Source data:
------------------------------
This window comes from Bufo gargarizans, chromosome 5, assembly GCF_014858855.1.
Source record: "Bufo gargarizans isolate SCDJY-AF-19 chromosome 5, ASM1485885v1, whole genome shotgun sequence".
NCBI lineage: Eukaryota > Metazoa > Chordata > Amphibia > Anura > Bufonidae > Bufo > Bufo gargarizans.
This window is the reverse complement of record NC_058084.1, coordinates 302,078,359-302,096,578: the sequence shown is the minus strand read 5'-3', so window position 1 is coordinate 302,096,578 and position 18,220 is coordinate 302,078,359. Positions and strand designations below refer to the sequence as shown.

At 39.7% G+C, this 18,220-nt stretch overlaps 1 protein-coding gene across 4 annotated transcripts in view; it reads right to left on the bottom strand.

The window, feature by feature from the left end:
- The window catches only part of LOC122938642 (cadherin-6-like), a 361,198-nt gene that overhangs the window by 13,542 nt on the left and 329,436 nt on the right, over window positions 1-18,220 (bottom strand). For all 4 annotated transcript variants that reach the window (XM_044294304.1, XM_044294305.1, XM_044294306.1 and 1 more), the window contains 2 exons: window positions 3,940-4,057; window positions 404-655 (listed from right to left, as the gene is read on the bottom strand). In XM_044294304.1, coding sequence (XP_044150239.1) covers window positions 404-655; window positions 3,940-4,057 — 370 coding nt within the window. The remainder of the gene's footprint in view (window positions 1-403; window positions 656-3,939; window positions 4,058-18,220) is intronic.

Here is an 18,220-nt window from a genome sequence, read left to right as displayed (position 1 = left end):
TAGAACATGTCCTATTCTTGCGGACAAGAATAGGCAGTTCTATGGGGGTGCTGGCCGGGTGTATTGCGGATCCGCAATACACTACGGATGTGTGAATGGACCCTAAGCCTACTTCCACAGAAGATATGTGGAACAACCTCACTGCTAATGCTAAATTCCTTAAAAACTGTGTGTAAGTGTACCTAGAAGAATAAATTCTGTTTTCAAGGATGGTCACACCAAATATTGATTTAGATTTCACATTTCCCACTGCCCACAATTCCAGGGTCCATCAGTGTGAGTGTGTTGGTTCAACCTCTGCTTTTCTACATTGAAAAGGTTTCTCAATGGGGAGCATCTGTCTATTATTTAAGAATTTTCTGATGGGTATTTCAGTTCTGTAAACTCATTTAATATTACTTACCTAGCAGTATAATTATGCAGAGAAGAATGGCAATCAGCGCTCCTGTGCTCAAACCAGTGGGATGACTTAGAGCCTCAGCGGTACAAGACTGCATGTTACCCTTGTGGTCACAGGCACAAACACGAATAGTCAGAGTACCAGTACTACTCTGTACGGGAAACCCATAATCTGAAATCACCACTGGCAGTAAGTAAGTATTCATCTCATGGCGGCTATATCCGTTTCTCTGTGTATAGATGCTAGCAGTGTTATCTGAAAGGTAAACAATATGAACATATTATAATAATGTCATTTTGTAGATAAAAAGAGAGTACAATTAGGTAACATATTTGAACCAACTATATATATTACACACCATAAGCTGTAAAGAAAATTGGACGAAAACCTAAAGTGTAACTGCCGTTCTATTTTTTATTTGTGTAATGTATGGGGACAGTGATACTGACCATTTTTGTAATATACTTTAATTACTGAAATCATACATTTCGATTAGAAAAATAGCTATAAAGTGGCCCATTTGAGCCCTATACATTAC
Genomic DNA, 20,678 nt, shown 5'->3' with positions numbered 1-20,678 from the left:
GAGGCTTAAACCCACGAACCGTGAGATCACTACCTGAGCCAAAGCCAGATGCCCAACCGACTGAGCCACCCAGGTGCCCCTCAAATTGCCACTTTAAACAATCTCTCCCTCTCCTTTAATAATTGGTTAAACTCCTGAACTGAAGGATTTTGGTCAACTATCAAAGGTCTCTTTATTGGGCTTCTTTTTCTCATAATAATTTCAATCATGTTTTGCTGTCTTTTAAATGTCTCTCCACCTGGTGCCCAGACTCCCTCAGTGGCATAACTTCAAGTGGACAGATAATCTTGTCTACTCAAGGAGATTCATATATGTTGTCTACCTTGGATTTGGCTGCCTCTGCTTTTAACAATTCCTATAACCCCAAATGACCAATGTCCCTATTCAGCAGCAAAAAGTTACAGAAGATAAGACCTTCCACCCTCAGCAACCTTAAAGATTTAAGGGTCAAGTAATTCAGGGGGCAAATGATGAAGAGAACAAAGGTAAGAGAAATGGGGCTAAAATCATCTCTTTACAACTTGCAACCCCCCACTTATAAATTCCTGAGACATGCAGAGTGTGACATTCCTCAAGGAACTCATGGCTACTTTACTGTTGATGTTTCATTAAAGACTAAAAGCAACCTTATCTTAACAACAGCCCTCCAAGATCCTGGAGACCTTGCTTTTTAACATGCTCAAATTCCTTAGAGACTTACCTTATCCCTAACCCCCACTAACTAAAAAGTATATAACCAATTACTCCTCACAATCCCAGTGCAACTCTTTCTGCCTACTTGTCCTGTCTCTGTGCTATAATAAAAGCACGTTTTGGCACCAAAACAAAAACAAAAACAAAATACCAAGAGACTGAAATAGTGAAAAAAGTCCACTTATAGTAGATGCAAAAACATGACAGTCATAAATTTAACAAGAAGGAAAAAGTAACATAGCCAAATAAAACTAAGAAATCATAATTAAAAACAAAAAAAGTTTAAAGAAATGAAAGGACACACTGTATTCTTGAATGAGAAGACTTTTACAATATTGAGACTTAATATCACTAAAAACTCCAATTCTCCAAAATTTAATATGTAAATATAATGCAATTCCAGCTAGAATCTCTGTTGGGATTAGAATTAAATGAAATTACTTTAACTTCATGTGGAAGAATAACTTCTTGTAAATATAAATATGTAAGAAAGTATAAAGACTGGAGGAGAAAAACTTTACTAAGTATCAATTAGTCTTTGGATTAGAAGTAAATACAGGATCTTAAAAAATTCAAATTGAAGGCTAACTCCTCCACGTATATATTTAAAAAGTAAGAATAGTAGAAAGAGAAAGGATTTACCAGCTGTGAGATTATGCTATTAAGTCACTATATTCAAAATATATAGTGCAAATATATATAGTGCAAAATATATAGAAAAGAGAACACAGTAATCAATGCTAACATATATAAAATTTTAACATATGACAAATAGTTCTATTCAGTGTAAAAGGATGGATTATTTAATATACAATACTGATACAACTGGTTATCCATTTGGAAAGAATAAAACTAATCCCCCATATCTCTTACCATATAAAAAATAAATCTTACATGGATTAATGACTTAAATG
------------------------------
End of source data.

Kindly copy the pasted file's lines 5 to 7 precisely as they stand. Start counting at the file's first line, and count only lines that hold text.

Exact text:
At 39.7% G+C, this 18,220-nt stretch overlaps 1 protein-coding gene across 4 annotated transcripts in view; it reads right to left on the bottom strand.

The window, feature by feature from the left end:
- The window catches only part of LOC122938642 (cadherin-6-like), a 361,198-nt gene that overhangs the window by 13,542 nt on the left and 329,436 nt on the right, over window positions 1-18,220 (bottom strand). For all 4 annotated transcript variants that reach the window (XM_044294304.1, XM_044294305.1, XM_044294306.1 and 1 more), the window contains 2 exons: window positions 3,940-4,057; window positions 404-655 (listed from right to left, as the gene is read on the bottom strand). In XM_044294304.1, coding sequence (XP_044150239.1) covers window positions 404-655; window positions 3,940-4,057 — 370 coding nt within the window. The remainder of the gene's footprint in view (window positions 1-403; window positions 656-3,939; window positions 4,058-18,220) is intronic.